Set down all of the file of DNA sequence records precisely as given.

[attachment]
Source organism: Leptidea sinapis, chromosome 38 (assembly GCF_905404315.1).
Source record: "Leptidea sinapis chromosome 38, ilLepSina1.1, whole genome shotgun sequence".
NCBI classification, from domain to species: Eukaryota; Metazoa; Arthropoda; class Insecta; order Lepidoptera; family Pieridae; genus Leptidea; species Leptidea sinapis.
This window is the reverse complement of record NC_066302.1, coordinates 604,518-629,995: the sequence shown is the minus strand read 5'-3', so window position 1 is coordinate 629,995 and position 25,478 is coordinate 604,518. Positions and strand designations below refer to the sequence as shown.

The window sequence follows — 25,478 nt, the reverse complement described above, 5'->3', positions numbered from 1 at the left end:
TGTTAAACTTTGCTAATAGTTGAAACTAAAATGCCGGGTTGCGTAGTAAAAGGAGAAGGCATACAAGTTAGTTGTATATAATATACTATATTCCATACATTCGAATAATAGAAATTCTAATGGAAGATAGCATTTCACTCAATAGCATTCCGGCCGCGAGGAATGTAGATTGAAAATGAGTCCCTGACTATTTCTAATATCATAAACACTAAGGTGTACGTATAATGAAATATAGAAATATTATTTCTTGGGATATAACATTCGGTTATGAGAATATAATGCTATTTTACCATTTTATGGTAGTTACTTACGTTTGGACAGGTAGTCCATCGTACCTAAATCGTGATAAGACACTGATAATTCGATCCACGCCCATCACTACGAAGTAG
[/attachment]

Source organism: Leptidea sinapis, chromosome 38 (assembly GCF_905404315.1).
Source record: "Leptidea sinapis chromosome 38, ilLepSina1.1, whole genome shotgun sequence".
NCBI classification, from domain to species: Eukaryota; Metazoa; Arthropoda; class Insecta; order Lepidoptera; family Pieridae; genus Leptidea; species Leptidea sinapis.
This window is the reverse complement of record NC_066302.1, coordinates 604,518-629,995: the sequence shown is the minus strand read 5'-3', so window position 1 is coordinate 629,995 and position 25,478 is coordinate 604,518. Positions and strand designations below refer to the sequence as shown.

The window sequence follows — 25,478 nt, the reverse complement described above, 5'->3', positions numbered from 1 at the left end:
TGTTAAACTTTGCTAATAGTTGAAACTAAAATGCCGGGTTGCGTAGTAAAAGGAGAAGGCATACAAGTTAGTTGTATATAATATACTATATTCCATACATTCGAATAATAGAAATTCTAATGGAAGATAGCATTTCACTCAATAGCATTCCGGCCGCGAGGAATGTAGATTGAAAATGAGTCCCTGACTATTTCTAATATCATAAACACTAAGGTGTACGTATAATGAAATATAGAAATATTATTTCTTGGGATATAACATTCGGTTATGAGAATATAATGCTATTTTACCATTTTATGGTAGTTACTTACGTTTGGACAGGTAGTCCATCGTACCTAAATCGTGATAAGACACTGATAATTCGATCCACGCCCATCACTACGAAGTAG